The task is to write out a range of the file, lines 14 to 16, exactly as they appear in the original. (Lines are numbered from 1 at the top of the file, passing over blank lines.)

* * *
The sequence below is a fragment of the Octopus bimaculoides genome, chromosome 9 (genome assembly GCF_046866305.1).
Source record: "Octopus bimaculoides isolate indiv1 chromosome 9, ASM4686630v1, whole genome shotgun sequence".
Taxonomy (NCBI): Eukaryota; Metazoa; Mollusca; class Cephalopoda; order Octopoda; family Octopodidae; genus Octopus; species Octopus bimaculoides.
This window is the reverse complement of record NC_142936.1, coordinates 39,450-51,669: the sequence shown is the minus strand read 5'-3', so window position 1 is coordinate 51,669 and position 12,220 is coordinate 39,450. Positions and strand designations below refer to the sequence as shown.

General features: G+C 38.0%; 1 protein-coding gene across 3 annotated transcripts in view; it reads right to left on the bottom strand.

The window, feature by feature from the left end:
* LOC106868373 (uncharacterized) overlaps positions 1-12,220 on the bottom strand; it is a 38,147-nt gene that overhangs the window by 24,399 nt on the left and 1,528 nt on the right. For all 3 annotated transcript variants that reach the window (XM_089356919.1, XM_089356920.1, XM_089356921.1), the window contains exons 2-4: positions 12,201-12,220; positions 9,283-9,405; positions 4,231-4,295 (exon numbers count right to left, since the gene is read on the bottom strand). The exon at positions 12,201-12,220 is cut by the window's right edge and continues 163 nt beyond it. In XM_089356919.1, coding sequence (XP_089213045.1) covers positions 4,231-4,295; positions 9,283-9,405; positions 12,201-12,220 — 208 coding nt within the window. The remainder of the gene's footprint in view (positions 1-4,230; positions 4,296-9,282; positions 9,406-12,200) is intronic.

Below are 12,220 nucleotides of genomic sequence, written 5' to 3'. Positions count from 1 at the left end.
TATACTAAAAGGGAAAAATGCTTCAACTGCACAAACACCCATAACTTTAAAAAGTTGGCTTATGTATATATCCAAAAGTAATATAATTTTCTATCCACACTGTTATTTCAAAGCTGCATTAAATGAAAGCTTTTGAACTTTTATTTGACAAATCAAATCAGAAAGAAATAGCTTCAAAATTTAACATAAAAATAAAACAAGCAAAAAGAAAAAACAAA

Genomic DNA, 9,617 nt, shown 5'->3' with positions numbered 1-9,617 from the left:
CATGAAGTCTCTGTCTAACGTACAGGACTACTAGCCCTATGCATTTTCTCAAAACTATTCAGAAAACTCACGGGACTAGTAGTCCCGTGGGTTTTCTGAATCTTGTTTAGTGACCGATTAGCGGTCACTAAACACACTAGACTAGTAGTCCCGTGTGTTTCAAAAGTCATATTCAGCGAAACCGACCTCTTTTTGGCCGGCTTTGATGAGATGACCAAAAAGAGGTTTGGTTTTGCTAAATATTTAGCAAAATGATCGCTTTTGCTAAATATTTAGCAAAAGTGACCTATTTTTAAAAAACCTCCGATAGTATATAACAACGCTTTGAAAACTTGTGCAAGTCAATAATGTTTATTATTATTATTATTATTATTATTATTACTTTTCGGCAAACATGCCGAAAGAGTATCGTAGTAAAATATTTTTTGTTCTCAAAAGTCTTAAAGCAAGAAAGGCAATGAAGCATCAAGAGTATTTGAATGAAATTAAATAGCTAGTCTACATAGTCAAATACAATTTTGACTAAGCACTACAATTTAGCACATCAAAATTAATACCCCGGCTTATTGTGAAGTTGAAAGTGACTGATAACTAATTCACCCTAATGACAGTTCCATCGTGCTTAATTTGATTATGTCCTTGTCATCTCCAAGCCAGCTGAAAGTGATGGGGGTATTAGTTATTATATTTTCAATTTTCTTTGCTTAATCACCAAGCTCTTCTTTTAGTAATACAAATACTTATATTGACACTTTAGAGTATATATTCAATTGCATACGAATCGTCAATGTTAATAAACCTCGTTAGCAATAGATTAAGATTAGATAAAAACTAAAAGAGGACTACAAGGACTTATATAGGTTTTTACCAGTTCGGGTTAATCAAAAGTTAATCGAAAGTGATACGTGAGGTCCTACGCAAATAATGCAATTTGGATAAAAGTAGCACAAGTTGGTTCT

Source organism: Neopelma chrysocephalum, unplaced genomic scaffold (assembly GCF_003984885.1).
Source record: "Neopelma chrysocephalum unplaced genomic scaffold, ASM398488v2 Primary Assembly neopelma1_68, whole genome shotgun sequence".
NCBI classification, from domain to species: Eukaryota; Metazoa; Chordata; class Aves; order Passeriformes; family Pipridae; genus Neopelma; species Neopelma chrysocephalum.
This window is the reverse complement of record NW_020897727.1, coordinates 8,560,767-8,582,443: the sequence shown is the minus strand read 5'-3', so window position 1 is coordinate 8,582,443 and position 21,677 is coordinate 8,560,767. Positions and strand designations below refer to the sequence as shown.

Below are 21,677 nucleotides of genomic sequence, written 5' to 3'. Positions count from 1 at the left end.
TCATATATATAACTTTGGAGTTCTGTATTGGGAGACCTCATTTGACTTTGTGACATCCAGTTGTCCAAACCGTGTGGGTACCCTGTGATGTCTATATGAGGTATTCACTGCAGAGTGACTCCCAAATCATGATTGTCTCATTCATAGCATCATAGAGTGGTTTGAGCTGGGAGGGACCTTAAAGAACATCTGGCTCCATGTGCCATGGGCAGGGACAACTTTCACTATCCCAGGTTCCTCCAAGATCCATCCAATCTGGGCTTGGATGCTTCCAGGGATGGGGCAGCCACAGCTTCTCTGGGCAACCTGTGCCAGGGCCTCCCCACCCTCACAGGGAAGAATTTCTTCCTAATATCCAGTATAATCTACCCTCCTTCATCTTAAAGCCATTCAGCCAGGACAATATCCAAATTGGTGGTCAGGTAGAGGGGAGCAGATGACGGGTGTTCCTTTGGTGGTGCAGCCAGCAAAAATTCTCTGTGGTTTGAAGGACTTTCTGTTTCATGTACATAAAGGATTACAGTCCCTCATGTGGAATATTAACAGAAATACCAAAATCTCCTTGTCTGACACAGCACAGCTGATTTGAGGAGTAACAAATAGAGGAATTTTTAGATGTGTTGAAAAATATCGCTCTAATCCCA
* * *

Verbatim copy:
NCBI classification, from domain to species: Eukaryota; Metazoa; Chordata; class Aves; order Passeriformes; family Pipridae; genus Neopelma; species Neopelma chrysocephalum.
This window is the reverse complement of record NW_020897727.1, coordinates 8,560,767-8,582,443: the sequence shown is the minus strand read 5'-3', so window position 1 is coordinate 8,582,443 and position 21,677 is coordinate 8,560,767. Positions and strand designations below refer to the sequence as shown.

Below are 21,677 nucleotides of genomic sequence, written 5' to 3'. Positions count from 1 at the left end.